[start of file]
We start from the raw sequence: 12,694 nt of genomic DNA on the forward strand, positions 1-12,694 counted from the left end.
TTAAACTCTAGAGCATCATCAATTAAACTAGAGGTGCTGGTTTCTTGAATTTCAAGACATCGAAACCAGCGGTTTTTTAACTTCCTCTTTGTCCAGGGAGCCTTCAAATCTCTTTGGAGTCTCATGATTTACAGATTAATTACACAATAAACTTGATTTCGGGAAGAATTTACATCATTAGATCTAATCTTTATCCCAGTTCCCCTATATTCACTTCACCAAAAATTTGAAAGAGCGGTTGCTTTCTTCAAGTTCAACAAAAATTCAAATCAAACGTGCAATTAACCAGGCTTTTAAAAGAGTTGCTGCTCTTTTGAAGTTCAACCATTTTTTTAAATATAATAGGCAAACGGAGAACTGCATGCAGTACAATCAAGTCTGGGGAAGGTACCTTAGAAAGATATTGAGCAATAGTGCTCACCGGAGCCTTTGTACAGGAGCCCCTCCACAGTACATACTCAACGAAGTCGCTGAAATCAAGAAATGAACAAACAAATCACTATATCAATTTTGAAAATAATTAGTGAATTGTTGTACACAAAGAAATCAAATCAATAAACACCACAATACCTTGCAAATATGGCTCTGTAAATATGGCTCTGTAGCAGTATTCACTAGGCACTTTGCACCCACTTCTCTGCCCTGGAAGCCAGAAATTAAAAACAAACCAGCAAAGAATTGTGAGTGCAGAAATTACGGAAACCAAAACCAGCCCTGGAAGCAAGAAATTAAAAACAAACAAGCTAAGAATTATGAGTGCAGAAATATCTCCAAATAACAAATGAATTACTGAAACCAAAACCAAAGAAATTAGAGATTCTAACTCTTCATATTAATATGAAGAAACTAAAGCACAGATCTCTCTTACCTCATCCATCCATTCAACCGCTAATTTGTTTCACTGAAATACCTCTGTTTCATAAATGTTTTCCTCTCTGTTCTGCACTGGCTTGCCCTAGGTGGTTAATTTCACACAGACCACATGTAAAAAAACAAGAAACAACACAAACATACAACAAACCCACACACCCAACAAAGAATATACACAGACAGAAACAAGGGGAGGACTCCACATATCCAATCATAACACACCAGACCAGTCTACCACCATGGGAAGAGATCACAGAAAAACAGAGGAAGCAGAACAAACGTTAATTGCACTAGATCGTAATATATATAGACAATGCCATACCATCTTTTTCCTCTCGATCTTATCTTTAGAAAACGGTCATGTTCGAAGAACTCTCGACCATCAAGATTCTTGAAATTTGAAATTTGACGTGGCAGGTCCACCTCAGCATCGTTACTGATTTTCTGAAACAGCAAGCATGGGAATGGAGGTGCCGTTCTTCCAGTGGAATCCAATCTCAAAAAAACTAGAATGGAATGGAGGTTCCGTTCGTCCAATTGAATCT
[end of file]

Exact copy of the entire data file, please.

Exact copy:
We start from the raw sequence: 12,694 nt of genomic DNA on the forward strand, positions 1-12,694 counted from the left end.
TTAAACTCTAGAGCATCATCAATTAAACTAGAGGTGCTGGTTTCTTGAATTTCAAGACATCGAAACCAGCGGTTTTTTAACTTCCTCTTTGTCCAGGGAGCCTTCAAATCTCTTTGGAGTCTCATGATTTACAGATTAATTACACAATAAACTTGATTTCGGGAAGAATTTACATCATTAGATCTAATCTTTATCCCAGTTCCCCTATATTCACTTCACCAAAAATTTGAAAGAGCGGTTGCTTTCTTCAAGTTCAACAAAAATTCAAATCAAACGTGCAATTAACCAGGCTTTTAAAAGAGTTGCTGCTCTTTTGAAGTTCAACCATTTTTTTAAATATAATAGGCAAACGGAGAACTGCATGCAGTACAATCAAGTCTGGGGAAGGTACCTTAGAAAGATATTGAGCAATAGTGCTCACCGGAGCCTTTGTACAGGAGCCCCTCCACAGTACATACTCAACGAAGTCGCTGAAATCAAGAAATGAACAAACAAATCACTATATCAATTTTGAAAATAATTAGTGAATTGTTGTACACAAAGAAATCAAATCAATAAACACCACAATACCTTGCAAATATGGCTCTGTAAATATGGCTCTGTAGCAGTATTCACTAGGCACTTTGCACCCACTTCTCTGCCCTGGAAGCCAGAAATTAAAAACAAACCAGCAAAGAATTGTGAGTGCAGAAATTACGGAAACCAAAACCAGCCCTGGAAGCAAGAAATTAAAAACAAACAAGCTAAGAATTATGAGTGCAGAAATATCTCCAAATAACAAATGAATTACTGAAACCAAAACCAAAGAAATTAGAGATTCTAACTCTTCATATTAATATGAAGAAACTAAAGCACAGATCTCTCTTACCTCATCCATCCATTCAACCGCTAATTTGTTTCACTGAAATACCTCTGTTTCATAAATGTTTTCCTCTCTGTTCTGCACTGGCTTGCCCTAGGTGGTTAATTTCACACAGACCACATGTAAAAAAACAAGAAACAACACAAACATACAACAAACCCACACACCCAACAAAGAATATACACAGACAGAAACAAGGGGAGGACTCCACATATCCAATCATAACACACCAGACCAGTCTACCACCATGGGAAGAGATCACAGAAAAACAGAGGAAGCAGAACAAACGTTAATTGCACTAGATCGTAATATATATAGACAATGCCATACCATCTTTTTCCTCTCGATCTTATCTTTAGAAAACGGTCATGTTCGAAGAACTCTCGACCATCAAGATTCTTGAAATTTGAAATTTGACGTGGCAGGTCCACCTCAGCATCGTTACTGATTTTCTGAAACAGCAAGCATGGGAATGGAGGTGCCGTTCTTCCAGTGGAATCCAATCTCAAAAAAACTAGAATGGAATGGAGGTTCCGTTCGTCCAATTGAATCT